“He had to prove to people that he is good at this and in order to do that you have to get people to trust you,” Compton’s assistant, Hank Hibbler, said. “He has been able to do that through his ability to form relationships.”
Compton said, “What I lack in – in playing experience in the NBA – I have gained in connecting with individuals who have played in the NBA. Gaining intel, knowledge, stories, relationships and trust with people who have played at that level.”
Secret to success
So, what is Compton’s secret to building a brand players will buy into?
Before a client shows up, he will go through hours of film on the player. He would break down their offensive and defensive skills, looking at all the analytics. Instead of formulating a typical training session, he tailors the workout to the individual’s style.
The small details matter.
“"One thing I remember is how much he (Compton) knew about my game already," Indiana Pacers forward Oshae Brissett said. "I have worked out with a lot of people in my life, and a lot of them would stick to what they know and put guys through the same workout, even though they had a completely different skill set. But as soon as I saw that Compton had all that information, I knew he was different. He was really invested in me, which definitely helped with the trust.”
A.J. Hess, a Phoenix Country Day graduate who now plays for the Bulgarian team Rilski, said Compton wants to be a master at what he does and that kind of energy is infectious.
“By the time I was leaving to go play this year, I felt like I was playing some of the best basketball I have played in my entire life.”
Compton said he makes it a priority to constantly check in on each player outside of training to build a relationship beyond basketball.
“It does not matter what is going on outside of his life,” Chandler Hutchison, who spent time with the Phoenix Suns during last season, said. “When you are on the court with him one-on-one, he does it in a way that makes you feel like it is a relationship. He shows up for me.”
Although Compton is a basketball junkie, the only time he will watch a basketball game on TV is when one of his clients is playing. He will watch every minute, take notes and walk away satisfied when he sees the results of the work the player put in with him.
“I thought, when I first started with him, that he was doing a little too much,” Brissett said. “But now looking back on it, I just see that he really cares. He knows, he watches and pays attention.”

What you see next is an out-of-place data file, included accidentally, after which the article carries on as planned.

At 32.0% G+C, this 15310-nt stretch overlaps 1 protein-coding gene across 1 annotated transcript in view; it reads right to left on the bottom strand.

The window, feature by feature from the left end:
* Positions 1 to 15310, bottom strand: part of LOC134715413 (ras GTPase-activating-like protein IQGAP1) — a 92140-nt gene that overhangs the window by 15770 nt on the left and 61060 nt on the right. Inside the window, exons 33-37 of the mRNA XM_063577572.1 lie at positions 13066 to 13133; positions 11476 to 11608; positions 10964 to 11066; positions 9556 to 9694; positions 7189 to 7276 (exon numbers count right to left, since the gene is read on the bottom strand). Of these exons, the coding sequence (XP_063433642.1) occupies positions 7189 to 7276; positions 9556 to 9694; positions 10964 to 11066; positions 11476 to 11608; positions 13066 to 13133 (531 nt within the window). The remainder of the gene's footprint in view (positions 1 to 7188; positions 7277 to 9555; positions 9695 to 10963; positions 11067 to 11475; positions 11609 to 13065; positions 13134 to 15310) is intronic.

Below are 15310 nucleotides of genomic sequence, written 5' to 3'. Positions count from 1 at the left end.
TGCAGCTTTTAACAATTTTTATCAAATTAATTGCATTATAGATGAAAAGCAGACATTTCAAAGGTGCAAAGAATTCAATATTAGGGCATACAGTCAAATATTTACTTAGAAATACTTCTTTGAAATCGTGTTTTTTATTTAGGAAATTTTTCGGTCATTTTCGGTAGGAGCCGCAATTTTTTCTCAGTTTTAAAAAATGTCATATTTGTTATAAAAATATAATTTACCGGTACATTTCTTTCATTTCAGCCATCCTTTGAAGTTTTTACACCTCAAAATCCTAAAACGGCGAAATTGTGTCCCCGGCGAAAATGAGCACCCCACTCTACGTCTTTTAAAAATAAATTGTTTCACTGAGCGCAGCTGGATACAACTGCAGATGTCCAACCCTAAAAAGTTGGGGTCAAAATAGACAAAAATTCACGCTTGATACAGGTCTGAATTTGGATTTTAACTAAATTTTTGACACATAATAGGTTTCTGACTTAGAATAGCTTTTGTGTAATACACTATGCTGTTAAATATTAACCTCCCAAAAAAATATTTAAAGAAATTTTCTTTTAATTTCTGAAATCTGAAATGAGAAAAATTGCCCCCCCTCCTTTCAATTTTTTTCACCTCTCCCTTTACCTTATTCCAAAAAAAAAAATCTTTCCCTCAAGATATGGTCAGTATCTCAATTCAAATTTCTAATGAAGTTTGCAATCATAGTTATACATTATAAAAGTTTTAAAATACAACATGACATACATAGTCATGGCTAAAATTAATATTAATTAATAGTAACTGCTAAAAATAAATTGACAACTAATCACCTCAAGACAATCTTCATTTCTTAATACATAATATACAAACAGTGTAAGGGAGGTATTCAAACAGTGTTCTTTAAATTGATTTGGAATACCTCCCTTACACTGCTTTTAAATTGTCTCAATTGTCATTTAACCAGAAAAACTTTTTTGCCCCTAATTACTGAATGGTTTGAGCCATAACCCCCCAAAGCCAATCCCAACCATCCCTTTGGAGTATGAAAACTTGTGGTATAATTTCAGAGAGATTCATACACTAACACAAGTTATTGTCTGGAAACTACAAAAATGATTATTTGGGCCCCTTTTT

It's all about relationships
Compton is fueled by his clients' success, he said, but admits that if a player is not dedicated to working long long hours, the player-trainer relationship probably will not work out. Compton's workaholic tendencies cause him to fixate on every small detail.
“Anything that he feels is the most important thing at the time, that is what he gives everything to," Hutchinson said. "That is what separates him."
When a player steps onto the court with Compton, he challenges them. He pushes players to sharpen their strengths and strengthen their weaknesses. Compton reminds them to have “aggressive patience,'' whereby players aggressively pursue a goal but maintain patience as they work toward it.
For 10 years Compton has trusted the process, working hard in silence. When people doubted his ability, he worked diligently with one goal in mind – to impact the lives of others.
“(Compton) had my back and was working with me whenever I wanted to get in the gym,” Hutchinson said. “I came to Compton at a time when I really didn’t have a job in the NBA, but that didn’t change his dedication and the time he spent with me.”
With patience and his willingness to sacrifice, everything has come full circle and now Compton has a platform he can use to guide others and take a chance on someone when he sees talent.
"In order to change there has to be struggle and adversity," Compton said. "I have learned something from every player I work with, I just hope that I impact them in a positive way."
This article originally appeared on Arizona Republic: How Arizona's Vaughn Compton emerged as a top NBA player development coach